This case comes on the heels of the Montoy series of Kansas Supreme Court opinions. The Montoy case was filed in December 1999, alleging the same deficiency: that the Kansas Legislature failed to “make suitable provision for finance.” This set in motion a lengthy court battle which led to a special session of the legislature in the summer of 2005 to address the issue.
When the Legislature returned in January 2006, they approved a three-year school finance plan that increased school funding substantially, resulting in Base State Aid Per Pupil in 2008-2009 of $4,400. However since then, as allotments were made and the economy worsened, that number was lowered. The current Base State Aid Per Pupil is $3,838, which is about $440 million below the level that satisfied the courts originally.
The only thing that is certain at this point is that Attorney General Schmidt will appeal the decision on behalf of the state. It is anyone’s guess how long it might take to receive a ruling from the Kansas Supreme Court. Not only do we not know how the court might rule, we also don’t know what remedy, if any, they might require. Also unknown is what the response might be from the legislature. Some are now considering a constitutional amendment that would either remove the “suitable provision” or clarify that the Legislature alone is in charge of school finance. I am very leery of either proposal, as I see grave risk to continued adequate funding for Kansas’ rural schools in both ideas.
As part of his State of the State address Governor Brownback urged the legislature to alter the method of selection of appellate and supreme court judges. The current system is a “merit system,” which allows the Governor to choose from three finalists chosen by a nominating commission. The commission is comprised of nine people, five lawyers selected by the Kansas Bar Association and four non-lawyers selected by the governor. Governor Brownback would prefer a more open and democratic process. However I would ask you to reflect on your experience in the election booth last fall when you got to the part of the ballot dealing with the retention of judges. Did you feel qualified to intelligently and responsibly mark your ballot for each judge? I certainly didn’t because I don’t know those folks or their abilities. My guess is that most of you felt the same way. Attorneys, on the other hand, know the other members of their profession and can more accurately identify those qualified to serve on the bench.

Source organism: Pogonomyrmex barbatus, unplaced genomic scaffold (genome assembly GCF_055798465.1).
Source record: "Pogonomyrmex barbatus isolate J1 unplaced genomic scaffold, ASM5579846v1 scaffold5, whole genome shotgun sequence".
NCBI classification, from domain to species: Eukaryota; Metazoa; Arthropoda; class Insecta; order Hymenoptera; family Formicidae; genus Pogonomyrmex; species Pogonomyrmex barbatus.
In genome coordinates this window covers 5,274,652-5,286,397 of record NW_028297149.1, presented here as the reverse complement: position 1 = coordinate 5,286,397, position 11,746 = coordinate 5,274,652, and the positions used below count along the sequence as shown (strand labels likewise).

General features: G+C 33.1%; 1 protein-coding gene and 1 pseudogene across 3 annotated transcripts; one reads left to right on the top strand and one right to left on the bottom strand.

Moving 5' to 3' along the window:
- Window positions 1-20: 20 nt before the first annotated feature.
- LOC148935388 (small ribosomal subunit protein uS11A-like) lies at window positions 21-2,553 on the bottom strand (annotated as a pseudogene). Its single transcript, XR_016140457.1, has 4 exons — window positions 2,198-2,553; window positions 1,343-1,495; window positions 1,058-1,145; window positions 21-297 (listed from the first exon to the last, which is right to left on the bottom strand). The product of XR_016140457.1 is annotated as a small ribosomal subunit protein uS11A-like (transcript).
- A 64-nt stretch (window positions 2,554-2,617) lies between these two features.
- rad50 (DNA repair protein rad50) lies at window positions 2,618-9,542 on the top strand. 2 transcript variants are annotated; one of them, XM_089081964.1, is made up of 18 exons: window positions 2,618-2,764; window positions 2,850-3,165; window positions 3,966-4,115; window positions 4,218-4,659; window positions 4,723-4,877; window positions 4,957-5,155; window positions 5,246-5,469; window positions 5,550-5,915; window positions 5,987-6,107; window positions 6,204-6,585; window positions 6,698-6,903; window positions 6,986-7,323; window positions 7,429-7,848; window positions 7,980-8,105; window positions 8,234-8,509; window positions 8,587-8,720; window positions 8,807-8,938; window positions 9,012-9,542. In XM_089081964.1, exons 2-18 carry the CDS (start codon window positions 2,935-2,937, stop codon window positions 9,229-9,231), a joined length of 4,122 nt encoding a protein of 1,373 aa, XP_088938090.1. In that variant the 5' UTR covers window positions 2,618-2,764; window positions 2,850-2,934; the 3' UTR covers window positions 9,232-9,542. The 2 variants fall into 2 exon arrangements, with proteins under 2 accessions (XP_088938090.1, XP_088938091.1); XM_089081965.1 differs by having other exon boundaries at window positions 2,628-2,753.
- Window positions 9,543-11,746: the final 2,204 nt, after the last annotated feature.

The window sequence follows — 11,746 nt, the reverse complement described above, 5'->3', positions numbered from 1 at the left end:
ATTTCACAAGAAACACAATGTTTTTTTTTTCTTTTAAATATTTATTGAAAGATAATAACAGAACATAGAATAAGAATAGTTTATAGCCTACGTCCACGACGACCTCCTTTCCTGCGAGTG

It is also important to remind ourselves of how we came to have a judicial selection commission in Kansas. Prior to 1956 Supreme Court justices were appointed by the Governor. In that year Governor Fred Hall was defeated in the Republican primary and in November the Democratic candidate, George Docking was elected governor. But Hall did not step down graciously. In the final days of his lame-duck term he hatched a plan to have himself appointed to the Supreme Court. The sitting Chief Justice of the Supreme Court was gravely ill, and Governor Hall convinced him to resign. The Chief Justice did so on December 31, 1956, and Governor Hall next resigned himself on January 3, 1957. Following that, the current Lieutenant Governor, John McCuish, was sworn in as governor. McCuish only had a few days to serve before he would be replaced by the newly-elected Docking, but he made the most of this opportunity. He completed the “Kansas Triple Play” by appointing Hall to the Supreme Court, and this was the only official act of McCuish’s eleven-day tenure.
Kansas residents were outraged by this sequence of events and set out to prevent it ever happening again. In 1958 the Kansas Constitution was amended by a resounding vote of Kansas residents, creating the Supreme Court Nominating Commission and establishing merit selection of judges.
Consensus is building to make some change to that system, but I would caution against reverting to a system that would blur the separation of power between the equal branches of government and politicize the process of judicial selection. I am hopeful that a reasonable middle ground can be reached.
While doing some research on my district we stumbled across this nugget of information: the 118th District, which includes all of Wichita, Scott, Lane, Logan, Gove, Trego and Sheridan Counties and large portions of Thomas and Graham Counties, contains 7,568 square miles of real estate. To put that into perspective, the 118th District is larger than Rhode Island, Delaware, Connecticut or Hawaii!
Legislative Pages Wanted
Do you know a junior high or high school student who would like to serve as a legislative page for a day? Each legislator may sponsor up to eight pages during the session, and these spots typically fill up very quickly. My available dates are February 4 and March 11, both Mondays for ease of travel for Western Kansas people. Please contact me soon if you or someone you know would like to participate.
“No one gives advice with more enthusiasm than the uninformed.”
Quote of the Week
“Most of us ask for advice when we know the answer but want a different one” – Ivern Ball
Sermon in a Sentence
Advice is like castor oil, easy enough to give but hard to take.